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Energy retrofit of the existing housing stock in England

Raniera Barbisan and Hasim Altan, 2012
airtightness | energy efficiency | building envelope | existing housing stock | eco-retrofit
Bibliographic info: 33rd AIVC Conference " Optimising Ventilative Cooling and Airtightness for [Nearly] Zero-Energy Buildings, IAQ and Comfort", Copenhagen, Denmark, 10-11 October 2012
Languages: English

by space and water heating. The high costs of energy are a national matter not only for their economic and environmental implications, but also because they contribute largely to a social problem, known as fuel poverty. The cost of heating the housing stock is rather high for different reasons, one of each being the heat loss through the building envelope. The thermal performance of existing buildings can be increased in two ways: by adding insulation to external fabric, and by reducing the unintended air leaks of the envelope. This study focuses on this second method, which can lower heat waste of about 20%.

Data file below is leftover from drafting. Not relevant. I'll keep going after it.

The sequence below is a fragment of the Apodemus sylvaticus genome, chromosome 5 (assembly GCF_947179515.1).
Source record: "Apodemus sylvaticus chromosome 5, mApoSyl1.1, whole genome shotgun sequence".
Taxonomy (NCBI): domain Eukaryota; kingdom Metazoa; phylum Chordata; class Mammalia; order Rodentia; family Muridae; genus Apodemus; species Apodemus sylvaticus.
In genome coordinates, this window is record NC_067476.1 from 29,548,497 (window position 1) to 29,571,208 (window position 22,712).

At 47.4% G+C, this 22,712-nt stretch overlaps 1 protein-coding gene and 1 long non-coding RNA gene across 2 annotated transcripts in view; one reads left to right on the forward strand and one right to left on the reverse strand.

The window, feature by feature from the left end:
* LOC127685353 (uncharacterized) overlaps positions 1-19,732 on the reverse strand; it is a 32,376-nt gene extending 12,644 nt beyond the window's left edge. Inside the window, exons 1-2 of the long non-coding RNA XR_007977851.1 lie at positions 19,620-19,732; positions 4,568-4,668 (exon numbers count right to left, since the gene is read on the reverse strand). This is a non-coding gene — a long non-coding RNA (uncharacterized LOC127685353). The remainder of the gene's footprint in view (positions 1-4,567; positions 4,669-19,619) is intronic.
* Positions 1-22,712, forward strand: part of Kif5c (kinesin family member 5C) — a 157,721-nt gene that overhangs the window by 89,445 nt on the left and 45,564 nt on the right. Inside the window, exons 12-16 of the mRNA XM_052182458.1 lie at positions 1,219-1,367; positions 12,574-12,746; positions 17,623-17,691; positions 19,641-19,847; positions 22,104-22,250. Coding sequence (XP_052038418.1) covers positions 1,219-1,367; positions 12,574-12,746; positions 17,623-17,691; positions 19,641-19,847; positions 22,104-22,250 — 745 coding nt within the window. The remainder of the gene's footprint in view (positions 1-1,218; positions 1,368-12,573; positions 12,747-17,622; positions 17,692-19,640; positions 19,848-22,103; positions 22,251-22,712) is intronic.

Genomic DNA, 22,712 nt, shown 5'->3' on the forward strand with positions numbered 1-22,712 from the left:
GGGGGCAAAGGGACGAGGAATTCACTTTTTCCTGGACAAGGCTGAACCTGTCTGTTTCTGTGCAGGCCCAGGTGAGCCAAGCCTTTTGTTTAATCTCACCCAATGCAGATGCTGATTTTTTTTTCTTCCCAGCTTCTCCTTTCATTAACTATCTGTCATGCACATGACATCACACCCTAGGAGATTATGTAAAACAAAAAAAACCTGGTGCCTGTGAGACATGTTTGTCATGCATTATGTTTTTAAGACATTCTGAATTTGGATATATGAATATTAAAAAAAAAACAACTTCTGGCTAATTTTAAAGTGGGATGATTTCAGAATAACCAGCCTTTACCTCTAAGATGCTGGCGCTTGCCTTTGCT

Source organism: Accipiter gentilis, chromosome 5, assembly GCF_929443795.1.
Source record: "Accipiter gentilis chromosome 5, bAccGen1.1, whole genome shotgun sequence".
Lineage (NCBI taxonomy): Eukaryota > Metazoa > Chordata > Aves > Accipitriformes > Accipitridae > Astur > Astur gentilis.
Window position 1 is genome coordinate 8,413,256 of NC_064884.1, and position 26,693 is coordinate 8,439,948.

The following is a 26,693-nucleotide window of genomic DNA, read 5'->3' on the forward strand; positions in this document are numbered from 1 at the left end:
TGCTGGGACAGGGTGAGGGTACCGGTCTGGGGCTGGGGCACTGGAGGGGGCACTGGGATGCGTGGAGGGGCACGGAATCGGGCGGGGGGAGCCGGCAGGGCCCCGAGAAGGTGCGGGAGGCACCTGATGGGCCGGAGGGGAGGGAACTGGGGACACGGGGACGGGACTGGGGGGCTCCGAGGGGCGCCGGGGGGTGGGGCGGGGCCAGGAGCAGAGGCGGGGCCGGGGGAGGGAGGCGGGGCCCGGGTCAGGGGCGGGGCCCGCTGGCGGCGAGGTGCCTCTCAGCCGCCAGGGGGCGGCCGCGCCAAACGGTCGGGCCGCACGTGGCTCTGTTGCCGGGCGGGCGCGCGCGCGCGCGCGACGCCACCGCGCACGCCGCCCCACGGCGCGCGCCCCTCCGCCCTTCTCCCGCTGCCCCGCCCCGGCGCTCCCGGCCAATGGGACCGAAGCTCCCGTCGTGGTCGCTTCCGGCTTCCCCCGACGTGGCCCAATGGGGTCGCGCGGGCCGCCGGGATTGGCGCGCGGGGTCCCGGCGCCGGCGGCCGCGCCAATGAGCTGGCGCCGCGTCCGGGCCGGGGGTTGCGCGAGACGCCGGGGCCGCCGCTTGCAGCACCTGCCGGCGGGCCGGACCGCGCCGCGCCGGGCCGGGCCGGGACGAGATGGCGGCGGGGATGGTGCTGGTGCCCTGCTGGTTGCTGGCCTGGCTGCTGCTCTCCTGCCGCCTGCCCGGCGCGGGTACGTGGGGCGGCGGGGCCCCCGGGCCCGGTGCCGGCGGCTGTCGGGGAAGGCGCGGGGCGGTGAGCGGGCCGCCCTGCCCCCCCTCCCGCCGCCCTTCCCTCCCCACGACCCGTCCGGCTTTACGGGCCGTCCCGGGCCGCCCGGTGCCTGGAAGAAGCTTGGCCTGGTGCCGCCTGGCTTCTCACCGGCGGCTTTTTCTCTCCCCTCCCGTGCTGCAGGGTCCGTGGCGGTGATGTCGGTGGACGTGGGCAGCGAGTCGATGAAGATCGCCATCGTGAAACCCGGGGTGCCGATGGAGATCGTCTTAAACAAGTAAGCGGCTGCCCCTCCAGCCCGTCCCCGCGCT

Typical pre-1970 English buildings are characterised by an evident degree of permeability, emphasised either in the construction techniques or in the materials used. They are also pretty leaky: they have cracks and holes in the fabric, unused open chimneys and fireplaces, gaps around windows and door frames. Unwanted air leakage allows the waste of heat toward the outside and can cause interstitial condensation. As a result, there can be a decrease in the performance of thermal insulation (up to 70%) and fabric damages. Air-proof improvements increase the energy and cost efficiency of a building, raise the level of internal comfort and lower the risk of thermal bypass. They can be very cost-effective and easy to do, but their effects are underestimated. After draught-proofing, less heat will be wasted through the envelope (this can save on average £55 per year) and thus less heat will be required to have a comfortable temperature in the inside (this can save another £60 per year). The Energy Saving Trust (EST) evaluates that if every dwelling in the UK was draught-proofed at its best, £190 million would be saved every year and the unloosen energy would be sufficient to heat nearly 400,000 houses. The benefits from the economic, energy-efficiency, environmental and social point of view would be remarkable and worthy. After reviewing the literature on the topic, this work presents a case study, in which the most common air-leaking points are found in an existing traditional masonry solid wall house. Some easy-to-do and affordable recommendations are suggested to fix those points. Reducing air leaks is a sustainable way to improve thermal performance in dwellings; it is a relatively low-cost solution, with no big impact or negative effects on the environment, and it facilitates further strategies to lowering energy consumption and CO2 emissions.


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